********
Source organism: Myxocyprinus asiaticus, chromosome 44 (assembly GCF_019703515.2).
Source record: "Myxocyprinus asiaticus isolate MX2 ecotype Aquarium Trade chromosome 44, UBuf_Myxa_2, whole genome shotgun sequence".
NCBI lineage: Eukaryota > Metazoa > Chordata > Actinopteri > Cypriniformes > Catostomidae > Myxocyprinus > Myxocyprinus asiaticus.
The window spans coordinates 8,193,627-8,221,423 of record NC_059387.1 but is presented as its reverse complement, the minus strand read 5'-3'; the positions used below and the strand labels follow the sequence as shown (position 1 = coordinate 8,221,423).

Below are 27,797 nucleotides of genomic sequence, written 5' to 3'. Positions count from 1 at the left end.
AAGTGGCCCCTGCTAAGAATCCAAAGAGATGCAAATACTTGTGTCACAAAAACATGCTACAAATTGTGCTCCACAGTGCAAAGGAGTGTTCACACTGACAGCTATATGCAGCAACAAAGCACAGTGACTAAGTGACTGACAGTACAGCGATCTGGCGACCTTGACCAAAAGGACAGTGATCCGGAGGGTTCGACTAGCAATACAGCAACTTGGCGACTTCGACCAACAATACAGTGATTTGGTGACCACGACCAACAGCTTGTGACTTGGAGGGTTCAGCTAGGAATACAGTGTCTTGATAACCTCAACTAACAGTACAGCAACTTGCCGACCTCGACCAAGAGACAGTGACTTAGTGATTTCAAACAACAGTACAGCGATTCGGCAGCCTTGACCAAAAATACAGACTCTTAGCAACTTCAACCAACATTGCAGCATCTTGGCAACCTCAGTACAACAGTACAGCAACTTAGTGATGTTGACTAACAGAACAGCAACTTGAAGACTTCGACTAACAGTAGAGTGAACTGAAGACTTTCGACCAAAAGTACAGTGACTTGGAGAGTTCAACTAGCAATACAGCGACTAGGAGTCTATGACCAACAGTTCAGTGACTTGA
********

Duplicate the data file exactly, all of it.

Source organism: Myxocyprinus asiaticus, chromosome 44 (assembly GCF_019703515.2).
Source record: "Myxocyprinus asiaticus isolate MX2 ecotype Aquarium Trade chromosome 44, UBuf_Myxa_2, whole genome shotgun sequence".
NCBI lineage: Eukaryota > Metazoa > Chordata > Actinopteri > Cypriniformes > Catostomidae > Myxocyprinus > Myxocyprinus asiaticus.
The window spans coordinates 8,193,627-8,221,423 of record NC_059387.1 but is presented as its reverse complement, the minus strand read 5'-3'; the positions used below and the strand labels follow the sequence as shown (position 1 = coordinate 8,221,423).

Below are 27,797 nucleotides of genomic sequence, written 5' to 3'. Positions count from 1 at the left end.
AAGTGGCCCCTGCTAAGAATCCAAAGAGATGCAAATACTTGTGTCACAAAAACATGCTACAAATTGTGCTCCACAGTGCAAAGGAGTGTTCACACTGACAGCTATATGCAGCAACAAAGCACAGTGACTAAGTGACTGACAGTACAGCGATCTGGCGACCTTGACCAAAAGGACAGTGATCCGGAGGGTTCGACTAGCAATACAGCAACTTGGCGACTTCGACCAACAATACAGTGATTTGGTGACCACGACCAACAGCTTGTGACTTGGAGGGTTCAGCTAGGAATACAGTGTCTTGATAACCTCAACTAACAGTACAGCAACTTGCCGACCTCGACCAAGAGACAGTGACTTAGTGATTTCAAACAACAGTACAGCGATTCGGCAGCCTTGACCAAAAATACAGACTCTTAGCAACTTCAACCAACATTGCAGCATCTTGGCAACCTCAGTACAACAGTACAGCAACTTAGTGATGTTGACTAACAGAACAGCAACTTGAAGACTTCGACTAACAGTAGAGTGAACTGAAGACTTTCGACCAAAAGTACAGTGACTTGGAGAGTTCAACTAGCAATACAGCGACTAGGAGTCTATGACCAACAGTTCAGTGACTTGA